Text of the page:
We will follow the money until we find out who's lining whose pockets with this deal. It just smells. We're trying to find out if and how Deloitte was involved. Or if anyone on the USTA Board profited from it. Everything is possible, friends. The USTA just doesn't have a good reputation when it comes to backroom deals.

Btw, Blue Ocean published a Launch Report on their website. Here it is

If that report is accurate it would mean the USTA and a vendor installed a project correctly and on time. What are the chances, haha? Seems more like an advertising message designed to make both parties look good.

On a side note: Look at the home page of Blue Ocean. Let the page load for a few seconds until the people start dancing. Doesn't it look like they're dancing because they found another sucker client? I'm being sarcastic, folks. It just looks so weird.

Neuro Tennis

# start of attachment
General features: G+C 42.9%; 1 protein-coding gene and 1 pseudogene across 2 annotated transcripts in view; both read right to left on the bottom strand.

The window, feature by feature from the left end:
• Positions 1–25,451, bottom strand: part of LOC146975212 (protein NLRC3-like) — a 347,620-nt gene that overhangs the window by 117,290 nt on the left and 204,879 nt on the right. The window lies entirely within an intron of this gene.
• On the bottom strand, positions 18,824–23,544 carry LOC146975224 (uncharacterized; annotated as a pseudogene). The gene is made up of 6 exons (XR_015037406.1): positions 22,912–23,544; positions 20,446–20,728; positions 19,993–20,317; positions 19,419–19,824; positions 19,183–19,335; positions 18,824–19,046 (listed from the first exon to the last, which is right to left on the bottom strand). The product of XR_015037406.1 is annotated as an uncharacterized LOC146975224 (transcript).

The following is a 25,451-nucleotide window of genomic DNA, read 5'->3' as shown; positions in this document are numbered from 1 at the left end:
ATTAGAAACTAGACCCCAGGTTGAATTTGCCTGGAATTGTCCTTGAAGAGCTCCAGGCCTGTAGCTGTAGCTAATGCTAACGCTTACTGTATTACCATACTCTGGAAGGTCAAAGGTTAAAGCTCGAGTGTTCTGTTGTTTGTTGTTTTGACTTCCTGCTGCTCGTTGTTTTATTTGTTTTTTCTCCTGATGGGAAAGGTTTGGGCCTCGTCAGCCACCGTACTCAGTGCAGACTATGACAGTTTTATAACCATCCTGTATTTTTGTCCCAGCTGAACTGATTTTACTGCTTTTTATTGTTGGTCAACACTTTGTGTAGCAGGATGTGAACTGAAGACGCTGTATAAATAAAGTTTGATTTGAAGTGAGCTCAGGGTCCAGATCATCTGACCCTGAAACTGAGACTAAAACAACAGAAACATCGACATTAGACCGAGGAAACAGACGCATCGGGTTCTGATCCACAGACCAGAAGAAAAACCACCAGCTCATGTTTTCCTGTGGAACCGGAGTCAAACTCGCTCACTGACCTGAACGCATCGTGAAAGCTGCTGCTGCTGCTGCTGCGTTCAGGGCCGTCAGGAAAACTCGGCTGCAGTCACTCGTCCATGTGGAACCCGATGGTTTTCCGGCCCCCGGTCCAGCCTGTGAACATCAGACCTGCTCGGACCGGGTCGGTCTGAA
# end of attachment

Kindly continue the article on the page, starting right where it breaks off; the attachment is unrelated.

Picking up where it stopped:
Have you ever heard of Wikipedia writes, "Glassdoor is an American website where current and former employees anonymously review companies. Glassdoor also allows users to anonymously submit and view salaries as well as search and apply for jobs on its platform."

Everyone can create a free account on Glassdoor and then start researching companies. I did this with Blue Ocean and it was quite the eye-opener! Yes, there are positive reviews, of course, but look at all the negatives!

The first thing I always do when investigating a company, I look at the Reviews overview. Blue Ocan has earned a not-so-great 3.3 while only 54% of all current and former employees that left a review would recommend the company to a friend. Below Blue Ocean are the overviews of some other companies in the same field.


Support Ninja is based in Austin, Texas. Helpware is based in Irvine, California.

But let's go back and read what people are saying about Blue Ocean on Glassdoor. Current and former employees can give a company up to 5 stars.  I've just summarized some of the statements to give you an idea so you can form your own opinion.

July 2021

Former employee, less than 1 year
1 Star - They will drive you to burn out, overwork you to no end.

July 2021

Current employee, more than 3 years

1 star - Do not go there, terrible place! Very low salary, almost no benefits. Shifts are all over the place. Not much real room to grow. Always understaffed and a lot of days we have back-to-back calls for the whole shift.

July 2021

Former employee, less than 1 year